Cybersecurity conference hosted by law firm in Troy

By Thomas Franz
BridgeTower Media Newswires

DETROIT - With cybersecurity issues continuing to be on the forefront of many minds in business and law, Warner, Norcross, & Judd LLP held its Data Solutions Spring Symposium April 18 in Troy.

Attorneys and cyber law specialists from the firm spoke on a variety of topics in the cyber field to educate others on the dangers and solutions to navigating these issues.

In one session, Warner Norcross attorneys Brian P. Lennon and Clint W. Westbrook provided an overview of data breaches and they discussed the ethics of buying back stolen data in addition to why it's in the interest of corporations to do so.

In terms of which industries are being breached, Lennon said roughly 28 percent of breaches occurred in the health care field in 2017, while 50.8 percent of breaches attacked businesses and 8.7 percent impacted education systems.

As for who's committing these breaches, 51 percent of attacks were done by organized criminal groups and 81 percent of the attacks involved using stolen or leveraged passwords. Those groups then look to profit from their findings.

"The freshness of the data generally drives the cost. The good stuff, the authentication credentials, military and government addresses, addresses for large corporations, that's the prime stuff that's out there and available at the highest cost," Lennon said.

One group that the hackers sell this data to is the corporations they stole from originally. Such transactions typically occur on the dark web.

"We're seeing this new practice where the companies that got breached are going and buying back their own data," Westbrook said. "Companies normally use a third party to retrieve the data and figure out what happened."

There are many ethical and legal issues involved with this practice, Westbrook said. One issue is that buying back data incentivizes hackers to continue hacking.

"To go buy my data back, I've now paid the bad guy for my data. It creates an incentive for what we're trying to stop," Westbrook said.

Lennon addressed many legal questions surrounding this field, including who owns the data, if a company can steal something back and who has authority to take it back.

"Our recommendation is always to use a third-party vendor (to get data back)," Lennon said. "We recommend that because there have been instances when companies reach out to people on the dark web and then they're hacked during that reaching-out period."

Data breach lawsuits

In a separate session, attorneys Katherine L. Pullen and Brian D. Wassom discussed the intricacies of lawsuits following data breaches.

Pullen opened her portion of the discussion by giving an overview of these types of lawsuits. Typical plaintiffs in these cases are government regulators such as the Federal Trade Commission, Federal Communications Commission and the U.S. Securities and Exchange Commission. Consumers, financial institutions and shareholders are also frequent plaintiffs.

Those plaintiffs typically go after the companies that were breached, plus their directors and officers.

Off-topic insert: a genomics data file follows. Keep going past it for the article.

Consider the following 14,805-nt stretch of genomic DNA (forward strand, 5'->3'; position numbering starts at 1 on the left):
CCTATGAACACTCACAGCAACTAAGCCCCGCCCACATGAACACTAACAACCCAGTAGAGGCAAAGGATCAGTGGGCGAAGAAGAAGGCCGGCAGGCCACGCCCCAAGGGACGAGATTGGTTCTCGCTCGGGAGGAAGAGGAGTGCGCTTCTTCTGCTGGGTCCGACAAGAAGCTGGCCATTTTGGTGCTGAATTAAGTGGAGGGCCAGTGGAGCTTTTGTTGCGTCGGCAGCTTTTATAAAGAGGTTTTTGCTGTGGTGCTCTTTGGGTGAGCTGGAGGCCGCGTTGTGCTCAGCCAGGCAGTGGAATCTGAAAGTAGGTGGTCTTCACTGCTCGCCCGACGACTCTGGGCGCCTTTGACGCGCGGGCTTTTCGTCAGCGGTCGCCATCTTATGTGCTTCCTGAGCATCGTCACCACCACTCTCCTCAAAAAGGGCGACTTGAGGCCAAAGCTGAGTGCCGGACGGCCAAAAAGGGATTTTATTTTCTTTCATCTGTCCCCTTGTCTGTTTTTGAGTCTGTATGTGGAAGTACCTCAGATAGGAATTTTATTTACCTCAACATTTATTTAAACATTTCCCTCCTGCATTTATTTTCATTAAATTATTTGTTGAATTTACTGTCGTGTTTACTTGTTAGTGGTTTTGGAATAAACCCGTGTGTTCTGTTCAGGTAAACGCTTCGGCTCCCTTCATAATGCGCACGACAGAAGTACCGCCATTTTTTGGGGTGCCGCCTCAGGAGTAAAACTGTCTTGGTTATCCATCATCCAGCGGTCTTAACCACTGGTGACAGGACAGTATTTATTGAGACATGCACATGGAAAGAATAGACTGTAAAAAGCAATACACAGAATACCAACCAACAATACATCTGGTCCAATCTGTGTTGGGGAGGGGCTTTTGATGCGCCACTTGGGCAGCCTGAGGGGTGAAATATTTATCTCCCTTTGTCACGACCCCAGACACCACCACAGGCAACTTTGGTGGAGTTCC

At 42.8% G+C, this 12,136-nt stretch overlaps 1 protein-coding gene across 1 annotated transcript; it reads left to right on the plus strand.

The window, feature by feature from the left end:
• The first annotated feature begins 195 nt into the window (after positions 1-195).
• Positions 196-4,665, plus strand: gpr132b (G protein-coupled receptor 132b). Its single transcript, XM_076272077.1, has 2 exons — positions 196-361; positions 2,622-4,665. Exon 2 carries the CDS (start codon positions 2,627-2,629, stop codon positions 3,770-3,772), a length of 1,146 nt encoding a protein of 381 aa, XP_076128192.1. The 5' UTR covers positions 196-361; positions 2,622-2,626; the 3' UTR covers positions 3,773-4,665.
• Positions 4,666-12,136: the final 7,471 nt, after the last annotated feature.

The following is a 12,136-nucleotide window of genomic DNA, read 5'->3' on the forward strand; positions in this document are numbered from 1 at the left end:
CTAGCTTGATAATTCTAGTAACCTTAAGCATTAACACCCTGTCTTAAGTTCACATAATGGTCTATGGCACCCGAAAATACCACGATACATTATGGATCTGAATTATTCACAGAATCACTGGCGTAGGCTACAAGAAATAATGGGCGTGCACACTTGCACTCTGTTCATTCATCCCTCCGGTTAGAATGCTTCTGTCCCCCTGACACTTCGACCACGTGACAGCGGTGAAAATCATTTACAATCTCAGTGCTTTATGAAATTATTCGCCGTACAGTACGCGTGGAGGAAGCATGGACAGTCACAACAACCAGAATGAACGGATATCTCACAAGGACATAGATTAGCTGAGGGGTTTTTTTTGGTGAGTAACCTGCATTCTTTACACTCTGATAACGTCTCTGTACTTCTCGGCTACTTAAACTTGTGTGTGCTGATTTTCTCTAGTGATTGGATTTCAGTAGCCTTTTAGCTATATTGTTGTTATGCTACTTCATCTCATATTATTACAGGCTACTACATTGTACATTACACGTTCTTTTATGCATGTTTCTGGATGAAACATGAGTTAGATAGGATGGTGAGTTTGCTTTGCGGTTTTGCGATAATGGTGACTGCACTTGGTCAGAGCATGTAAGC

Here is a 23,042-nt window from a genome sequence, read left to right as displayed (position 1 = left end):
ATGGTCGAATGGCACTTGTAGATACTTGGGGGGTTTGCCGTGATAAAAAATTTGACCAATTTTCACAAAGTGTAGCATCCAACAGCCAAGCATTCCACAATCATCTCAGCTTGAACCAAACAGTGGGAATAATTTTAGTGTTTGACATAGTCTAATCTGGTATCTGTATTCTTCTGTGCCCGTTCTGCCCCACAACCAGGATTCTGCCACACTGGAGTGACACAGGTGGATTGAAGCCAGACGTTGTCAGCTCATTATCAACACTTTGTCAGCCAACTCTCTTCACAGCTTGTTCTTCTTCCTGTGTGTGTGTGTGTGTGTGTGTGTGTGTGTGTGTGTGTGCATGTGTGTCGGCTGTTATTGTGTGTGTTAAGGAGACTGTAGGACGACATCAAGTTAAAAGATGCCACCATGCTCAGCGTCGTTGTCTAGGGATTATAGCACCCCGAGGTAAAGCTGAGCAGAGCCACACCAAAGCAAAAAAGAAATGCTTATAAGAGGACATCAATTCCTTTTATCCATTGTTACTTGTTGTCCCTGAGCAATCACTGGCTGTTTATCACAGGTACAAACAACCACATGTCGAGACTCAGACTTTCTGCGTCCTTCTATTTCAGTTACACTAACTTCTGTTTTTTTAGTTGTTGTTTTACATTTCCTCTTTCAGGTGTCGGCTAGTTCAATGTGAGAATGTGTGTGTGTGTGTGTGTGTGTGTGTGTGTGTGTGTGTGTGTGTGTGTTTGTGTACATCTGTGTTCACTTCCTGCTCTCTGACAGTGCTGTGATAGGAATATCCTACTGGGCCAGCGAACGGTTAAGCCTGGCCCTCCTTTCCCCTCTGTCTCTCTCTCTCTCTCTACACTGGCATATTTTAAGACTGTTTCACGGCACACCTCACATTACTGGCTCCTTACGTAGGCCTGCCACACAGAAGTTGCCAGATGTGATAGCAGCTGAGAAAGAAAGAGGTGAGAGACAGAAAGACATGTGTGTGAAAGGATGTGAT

"Usually, the claims against the directors and officers are breach of fiduciary duty, but those claims have largely been unsuccessful," Pullen said.

Negligence is the most common type of suit brought. The plaintiffs work to show the defendants failed to exercise reasonable care to protect the plaintiffs' data, and they also misstated the safety of plaintiffs' financial information and failed to disclose material information about data security, Wassom explained.

On the other side, the primary defense used in these cases is standing, and a key component to standing is determining if a plaintiff has actually suffered a concrete injury.

"This happens especially in federal court, where those are of limited jurisdiction, you can't just walk into federal court and make any claim you want," Wassom said.

For resolving these cases, Pullen said don't expect to head to trial.

"What people don't realize is that more than 95 percent of civil cases are resolved or settled before they get to a jury," Pullen said. "Jury verdicts are simply unheard of."

Preventing breaches

Speakers from both sessions also provided advice for any type of business to use to prevent data breaches.

Pullen and Wassom's presentation discussed how a little bit of prevention is worth much more than a cure.

They explained that a comprehensive information security program is key, and having clearly written policies and procedures will help protect a business.

File integrity monitoring, network segmentation, encrypting data, and keeping software updated were other key areas identified by Wassom.

Lennon and Westbrook shared a similar philosophy in that up-front investing is crucial.

"Those written protocols are key to develop for if it happens, here's what we have to do," Westbrook said. "We're able to say, here's the state law, here's what you have to do immediately afterwards. It's important to not have the idea that it couldn't happen to me, it happens to big-box stores and small companies too. To have those protocols in place beforehand is huge."

Published: Fri, May 04, 2018